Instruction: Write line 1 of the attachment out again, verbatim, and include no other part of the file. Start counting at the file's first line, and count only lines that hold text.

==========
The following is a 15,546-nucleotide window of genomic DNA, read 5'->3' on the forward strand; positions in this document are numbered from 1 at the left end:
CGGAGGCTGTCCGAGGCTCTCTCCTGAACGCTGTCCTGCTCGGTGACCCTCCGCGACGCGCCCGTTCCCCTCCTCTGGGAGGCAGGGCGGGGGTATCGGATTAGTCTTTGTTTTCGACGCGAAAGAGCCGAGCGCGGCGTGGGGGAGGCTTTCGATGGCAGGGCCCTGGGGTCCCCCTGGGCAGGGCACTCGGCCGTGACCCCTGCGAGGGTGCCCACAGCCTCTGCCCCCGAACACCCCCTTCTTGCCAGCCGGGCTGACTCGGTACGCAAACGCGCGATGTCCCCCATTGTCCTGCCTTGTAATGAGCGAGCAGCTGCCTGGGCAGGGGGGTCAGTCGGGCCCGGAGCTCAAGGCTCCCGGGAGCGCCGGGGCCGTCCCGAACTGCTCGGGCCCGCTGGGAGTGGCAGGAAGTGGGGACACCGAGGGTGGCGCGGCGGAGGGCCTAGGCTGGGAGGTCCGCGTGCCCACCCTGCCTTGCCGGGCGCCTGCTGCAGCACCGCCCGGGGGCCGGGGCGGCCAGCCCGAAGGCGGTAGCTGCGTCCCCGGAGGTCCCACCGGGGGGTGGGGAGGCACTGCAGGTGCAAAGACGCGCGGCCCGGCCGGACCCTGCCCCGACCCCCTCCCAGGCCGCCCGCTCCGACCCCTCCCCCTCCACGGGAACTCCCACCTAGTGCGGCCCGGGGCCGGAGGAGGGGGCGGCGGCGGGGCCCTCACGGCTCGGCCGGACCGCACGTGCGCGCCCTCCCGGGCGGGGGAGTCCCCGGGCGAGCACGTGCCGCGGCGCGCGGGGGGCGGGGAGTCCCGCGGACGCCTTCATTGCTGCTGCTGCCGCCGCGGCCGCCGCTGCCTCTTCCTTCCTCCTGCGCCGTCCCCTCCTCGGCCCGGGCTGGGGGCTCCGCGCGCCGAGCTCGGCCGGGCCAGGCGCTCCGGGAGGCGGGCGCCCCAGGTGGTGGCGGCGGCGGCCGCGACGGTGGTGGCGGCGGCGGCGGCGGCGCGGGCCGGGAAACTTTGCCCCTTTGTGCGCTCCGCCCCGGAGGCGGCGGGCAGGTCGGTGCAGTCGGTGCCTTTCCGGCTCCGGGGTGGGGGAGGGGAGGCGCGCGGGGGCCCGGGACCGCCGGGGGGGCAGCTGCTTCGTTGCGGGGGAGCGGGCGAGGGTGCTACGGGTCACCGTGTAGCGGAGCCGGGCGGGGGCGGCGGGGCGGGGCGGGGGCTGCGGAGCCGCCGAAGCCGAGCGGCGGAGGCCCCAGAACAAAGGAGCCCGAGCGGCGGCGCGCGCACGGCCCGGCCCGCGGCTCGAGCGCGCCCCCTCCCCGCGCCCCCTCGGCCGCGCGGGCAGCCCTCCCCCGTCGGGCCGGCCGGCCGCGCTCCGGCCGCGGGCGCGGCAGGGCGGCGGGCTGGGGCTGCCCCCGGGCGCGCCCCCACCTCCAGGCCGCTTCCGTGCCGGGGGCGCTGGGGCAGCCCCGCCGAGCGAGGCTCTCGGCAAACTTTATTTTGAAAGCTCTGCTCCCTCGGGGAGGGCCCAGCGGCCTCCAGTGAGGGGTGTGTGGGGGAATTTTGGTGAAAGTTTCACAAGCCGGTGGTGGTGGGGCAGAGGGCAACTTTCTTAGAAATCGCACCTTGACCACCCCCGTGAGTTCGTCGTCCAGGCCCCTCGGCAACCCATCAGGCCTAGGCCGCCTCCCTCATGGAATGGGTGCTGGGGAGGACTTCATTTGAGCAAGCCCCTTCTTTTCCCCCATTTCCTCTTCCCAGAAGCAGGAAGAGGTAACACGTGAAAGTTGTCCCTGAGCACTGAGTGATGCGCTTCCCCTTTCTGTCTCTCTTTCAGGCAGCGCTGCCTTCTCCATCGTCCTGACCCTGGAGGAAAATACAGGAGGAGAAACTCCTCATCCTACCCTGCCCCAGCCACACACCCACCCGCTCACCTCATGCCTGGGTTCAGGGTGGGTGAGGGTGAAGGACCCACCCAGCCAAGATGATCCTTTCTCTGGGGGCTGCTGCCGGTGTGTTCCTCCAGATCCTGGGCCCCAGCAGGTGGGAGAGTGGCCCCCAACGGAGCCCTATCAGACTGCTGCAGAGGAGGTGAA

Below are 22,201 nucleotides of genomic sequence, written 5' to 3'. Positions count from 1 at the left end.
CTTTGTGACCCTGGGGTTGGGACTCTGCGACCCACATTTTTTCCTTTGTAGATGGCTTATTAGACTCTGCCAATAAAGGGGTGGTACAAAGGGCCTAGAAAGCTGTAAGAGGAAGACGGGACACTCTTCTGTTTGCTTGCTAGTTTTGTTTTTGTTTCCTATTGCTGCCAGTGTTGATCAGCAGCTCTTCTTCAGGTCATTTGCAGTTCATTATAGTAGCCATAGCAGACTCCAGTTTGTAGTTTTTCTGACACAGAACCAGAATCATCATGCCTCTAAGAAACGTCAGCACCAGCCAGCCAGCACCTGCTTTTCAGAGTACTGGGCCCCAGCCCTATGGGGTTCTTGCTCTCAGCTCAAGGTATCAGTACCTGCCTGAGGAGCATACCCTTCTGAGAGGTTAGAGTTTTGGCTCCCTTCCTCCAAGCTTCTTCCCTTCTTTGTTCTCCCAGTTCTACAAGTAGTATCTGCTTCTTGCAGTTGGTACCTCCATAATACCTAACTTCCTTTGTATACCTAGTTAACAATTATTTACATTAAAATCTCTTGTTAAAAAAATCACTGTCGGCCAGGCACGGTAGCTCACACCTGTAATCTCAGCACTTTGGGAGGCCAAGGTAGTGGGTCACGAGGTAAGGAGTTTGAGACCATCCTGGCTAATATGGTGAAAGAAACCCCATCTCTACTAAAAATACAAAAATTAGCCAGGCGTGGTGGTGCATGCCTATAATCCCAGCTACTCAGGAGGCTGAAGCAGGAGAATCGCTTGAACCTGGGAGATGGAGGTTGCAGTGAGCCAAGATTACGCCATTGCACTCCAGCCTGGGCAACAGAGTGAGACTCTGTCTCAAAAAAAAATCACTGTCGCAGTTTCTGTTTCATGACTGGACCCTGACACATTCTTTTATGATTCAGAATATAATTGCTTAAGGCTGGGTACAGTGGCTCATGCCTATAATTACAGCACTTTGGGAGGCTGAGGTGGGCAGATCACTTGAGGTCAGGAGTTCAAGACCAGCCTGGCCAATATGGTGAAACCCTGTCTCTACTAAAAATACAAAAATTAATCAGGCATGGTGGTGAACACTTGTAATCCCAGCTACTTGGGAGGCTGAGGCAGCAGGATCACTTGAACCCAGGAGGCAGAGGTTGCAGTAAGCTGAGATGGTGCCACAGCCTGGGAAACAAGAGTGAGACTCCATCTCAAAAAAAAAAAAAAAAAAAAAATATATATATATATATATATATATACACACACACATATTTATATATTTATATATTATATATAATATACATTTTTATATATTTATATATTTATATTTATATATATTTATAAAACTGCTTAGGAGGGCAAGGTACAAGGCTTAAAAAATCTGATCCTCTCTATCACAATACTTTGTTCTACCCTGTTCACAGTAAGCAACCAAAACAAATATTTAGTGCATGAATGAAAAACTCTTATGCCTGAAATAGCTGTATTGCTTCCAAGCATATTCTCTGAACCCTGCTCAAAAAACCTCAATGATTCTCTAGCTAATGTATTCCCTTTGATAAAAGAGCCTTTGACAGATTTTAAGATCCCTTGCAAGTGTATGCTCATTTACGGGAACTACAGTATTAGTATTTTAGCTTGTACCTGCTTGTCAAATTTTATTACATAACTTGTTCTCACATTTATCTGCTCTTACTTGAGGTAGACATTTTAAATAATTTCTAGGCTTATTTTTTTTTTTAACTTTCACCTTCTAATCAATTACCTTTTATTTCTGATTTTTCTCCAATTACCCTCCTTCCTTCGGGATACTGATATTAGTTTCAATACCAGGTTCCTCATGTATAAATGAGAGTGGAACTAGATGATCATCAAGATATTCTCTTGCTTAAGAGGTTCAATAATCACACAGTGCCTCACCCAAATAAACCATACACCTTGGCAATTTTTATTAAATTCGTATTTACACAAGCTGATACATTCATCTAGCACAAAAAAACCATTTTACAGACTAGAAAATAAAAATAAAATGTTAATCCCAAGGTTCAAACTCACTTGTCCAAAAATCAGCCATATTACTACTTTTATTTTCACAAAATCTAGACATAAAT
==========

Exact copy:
The following is a 15,546-nucleotide window of genomic DNA, read 5'->3' on the forward strand; positions in this document are numbered from 1 at the left end: